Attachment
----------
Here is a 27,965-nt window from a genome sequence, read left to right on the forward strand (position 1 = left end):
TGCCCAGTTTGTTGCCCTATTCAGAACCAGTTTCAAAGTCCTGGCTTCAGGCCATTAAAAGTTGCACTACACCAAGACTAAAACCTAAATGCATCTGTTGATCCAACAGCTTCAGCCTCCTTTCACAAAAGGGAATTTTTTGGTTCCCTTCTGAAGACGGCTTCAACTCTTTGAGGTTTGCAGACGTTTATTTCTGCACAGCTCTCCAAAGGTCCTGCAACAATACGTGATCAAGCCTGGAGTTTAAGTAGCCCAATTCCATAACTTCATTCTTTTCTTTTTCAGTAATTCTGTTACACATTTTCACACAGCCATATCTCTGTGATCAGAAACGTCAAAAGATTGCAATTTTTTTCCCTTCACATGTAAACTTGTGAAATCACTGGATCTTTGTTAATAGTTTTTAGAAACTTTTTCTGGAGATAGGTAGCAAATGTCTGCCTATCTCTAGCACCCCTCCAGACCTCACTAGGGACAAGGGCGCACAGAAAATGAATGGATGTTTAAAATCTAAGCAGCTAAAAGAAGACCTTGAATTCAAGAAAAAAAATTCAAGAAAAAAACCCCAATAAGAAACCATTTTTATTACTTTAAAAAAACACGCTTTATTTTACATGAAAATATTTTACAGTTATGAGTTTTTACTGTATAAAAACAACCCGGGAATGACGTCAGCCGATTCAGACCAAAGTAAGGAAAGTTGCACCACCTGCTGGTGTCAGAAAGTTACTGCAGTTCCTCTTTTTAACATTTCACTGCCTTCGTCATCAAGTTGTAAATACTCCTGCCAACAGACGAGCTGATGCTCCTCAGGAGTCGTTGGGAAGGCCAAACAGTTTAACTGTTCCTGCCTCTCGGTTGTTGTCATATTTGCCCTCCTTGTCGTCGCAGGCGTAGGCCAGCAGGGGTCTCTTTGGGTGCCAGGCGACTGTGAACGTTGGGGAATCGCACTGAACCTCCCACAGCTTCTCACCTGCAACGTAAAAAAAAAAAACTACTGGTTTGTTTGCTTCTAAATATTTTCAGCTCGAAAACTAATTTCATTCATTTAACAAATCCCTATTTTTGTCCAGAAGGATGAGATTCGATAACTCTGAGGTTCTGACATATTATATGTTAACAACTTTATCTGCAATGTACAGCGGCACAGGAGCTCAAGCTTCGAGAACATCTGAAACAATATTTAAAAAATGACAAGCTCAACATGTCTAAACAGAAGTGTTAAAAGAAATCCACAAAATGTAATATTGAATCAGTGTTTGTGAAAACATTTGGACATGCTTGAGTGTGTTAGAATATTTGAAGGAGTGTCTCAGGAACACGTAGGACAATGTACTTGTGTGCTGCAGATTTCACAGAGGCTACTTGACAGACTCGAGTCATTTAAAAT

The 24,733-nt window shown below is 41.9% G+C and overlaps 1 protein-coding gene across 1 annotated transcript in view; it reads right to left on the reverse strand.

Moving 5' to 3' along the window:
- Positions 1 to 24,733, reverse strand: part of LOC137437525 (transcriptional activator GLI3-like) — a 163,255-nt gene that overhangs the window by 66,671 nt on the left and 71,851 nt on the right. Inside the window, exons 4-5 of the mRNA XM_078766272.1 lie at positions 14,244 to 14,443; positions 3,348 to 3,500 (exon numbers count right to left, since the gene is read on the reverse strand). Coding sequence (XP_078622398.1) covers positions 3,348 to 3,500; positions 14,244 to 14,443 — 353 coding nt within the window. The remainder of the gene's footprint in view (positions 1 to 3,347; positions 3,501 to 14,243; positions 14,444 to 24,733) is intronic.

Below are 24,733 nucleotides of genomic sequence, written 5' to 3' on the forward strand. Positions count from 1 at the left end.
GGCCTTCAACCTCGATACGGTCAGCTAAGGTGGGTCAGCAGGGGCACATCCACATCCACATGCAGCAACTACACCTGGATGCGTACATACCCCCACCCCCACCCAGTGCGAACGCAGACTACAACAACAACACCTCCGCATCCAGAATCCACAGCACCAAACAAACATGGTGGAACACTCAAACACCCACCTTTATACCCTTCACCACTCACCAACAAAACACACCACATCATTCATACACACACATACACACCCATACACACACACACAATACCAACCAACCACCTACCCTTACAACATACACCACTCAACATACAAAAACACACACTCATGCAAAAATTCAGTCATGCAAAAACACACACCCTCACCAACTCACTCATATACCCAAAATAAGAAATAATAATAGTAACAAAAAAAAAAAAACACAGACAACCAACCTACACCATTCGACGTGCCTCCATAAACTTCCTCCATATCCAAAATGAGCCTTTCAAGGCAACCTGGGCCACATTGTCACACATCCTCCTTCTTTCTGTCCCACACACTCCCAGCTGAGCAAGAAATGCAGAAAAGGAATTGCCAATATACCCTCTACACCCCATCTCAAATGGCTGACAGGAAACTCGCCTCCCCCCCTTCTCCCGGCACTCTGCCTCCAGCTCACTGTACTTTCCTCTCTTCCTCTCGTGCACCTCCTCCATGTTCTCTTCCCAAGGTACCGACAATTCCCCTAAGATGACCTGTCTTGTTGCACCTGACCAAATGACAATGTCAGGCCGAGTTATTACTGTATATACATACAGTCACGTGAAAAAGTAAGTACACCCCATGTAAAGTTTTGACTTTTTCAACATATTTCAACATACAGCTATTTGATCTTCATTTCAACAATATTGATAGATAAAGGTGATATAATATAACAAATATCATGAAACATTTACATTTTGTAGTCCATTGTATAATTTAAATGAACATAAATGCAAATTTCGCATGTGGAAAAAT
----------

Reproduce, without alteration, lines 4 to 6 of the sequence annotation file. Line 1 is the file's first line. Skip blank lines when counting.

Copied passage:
Moving 5' to 3' along the window:
- Positions 1 to 24,733, reverse strand: part of LOC137437525 (transcriptional activator GLI3-like) — a 163,255-nt gene that overhangs the window by 66,671 nt on the left and 71,851 nt on the right. Inside the window, exons 4-5 of the mRNA XM_078766272.1 lie at positions 14,244 to 14,443; positions 3,348 to 3,500 (exon numbers count right to left, since the gene is read on the reverse strand). Coding sequence (XP_078622398.1) covers positions 3,348 to 3,500; positions 14,244 to 14,443 — 353 coding nt within the window. The remainder of the gene's footprint in view (positions 1 to 3,347; positions 3,501 to 14,243; positions 14,444 to 24,733) is intronic.

Below are 24,733 nucleotides of genomic sequence, written 5' to 3' on the forward strand. Positions count from 1 at the left end.